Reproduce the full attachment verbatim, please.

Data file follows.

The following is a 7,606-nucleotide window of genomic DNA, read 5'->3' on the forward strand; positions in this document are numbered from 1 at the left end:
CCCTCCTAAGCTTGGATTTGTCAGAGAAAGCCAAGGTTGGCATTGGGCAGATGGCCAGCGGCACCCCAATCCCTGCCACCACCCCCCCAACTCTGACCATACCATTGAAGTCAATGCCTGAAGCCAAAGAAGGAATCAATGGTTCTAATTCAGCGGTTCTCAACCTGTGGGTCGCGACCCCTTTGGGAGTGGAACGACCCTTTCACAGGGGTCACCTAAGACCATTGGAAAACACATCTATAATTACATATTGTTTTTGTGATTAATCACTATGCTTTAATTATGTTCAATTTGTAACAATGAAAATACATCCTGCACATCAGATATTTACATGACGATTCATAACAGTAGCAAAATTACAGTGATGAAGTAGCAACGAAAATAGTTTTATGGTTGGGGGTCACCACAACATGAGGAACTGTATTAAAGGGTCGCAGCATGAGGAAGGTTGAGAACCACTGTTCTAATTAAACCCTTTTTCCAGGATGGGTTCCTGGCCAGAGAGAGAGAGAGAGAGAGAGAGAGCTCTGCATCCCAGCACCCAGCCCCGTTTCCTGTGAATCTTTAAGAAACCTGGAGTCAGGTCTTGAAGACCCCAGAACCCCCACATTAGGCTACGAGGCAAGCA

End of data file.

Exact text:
The following is a 7,606-nucleotide window of genomic DNA, read 5'->3' on the forward strand; positions in this document are numbered from 1 at the left end:
CCCTCCTAAGCTTGGATTTGTCAGAGAAAGCCAAGGTTGGCATTGGGCAGATGGCCAGCGGCACCCCAATCCCTGCCACCACCCCCCCAACTCTGACCATACCATTGAAGTCAATGCCTGAAGCCAAAGAAGGAATCAATGGTTCTAATTCAGCGGTTCTCAACCTGTGGGTCGCGACCCCTTTGGGAGTGGAACGACCCTTTCACAGGGGTCACCTAAGACCATTGGAAAACACATCTATAATTACATATTGTTTTTGTGATTAATCACTATGCTTTAATTATGTTCAATTTGTAACAATGAAAATACATCCTGCACATCAGATATTTACATGACGATTCATAACAGTAGCAAAATTACAGTGATGAAGTAGCAACGAAAATAGTTTTATGGTTGGGGGTCACCACAACATGAGGAACTGTATTAAAGGGTCGCAGCATGAGGAAGGTTGAGAACCACTGTTCTAATTAAACCCTTTTTCCAGGATGGGTTCCTGGCCAGAGAGAGAGAGAGAGAGAGAGAGAGCTCTGCATCCCAGCACCCAGCCCCGTTTCCTGTGAATCTTTAAGAAACCTGGAGTCAGGTCTTGAAGACCCCAGAACCCCCACATTAGGCTACGAGGCAAGCA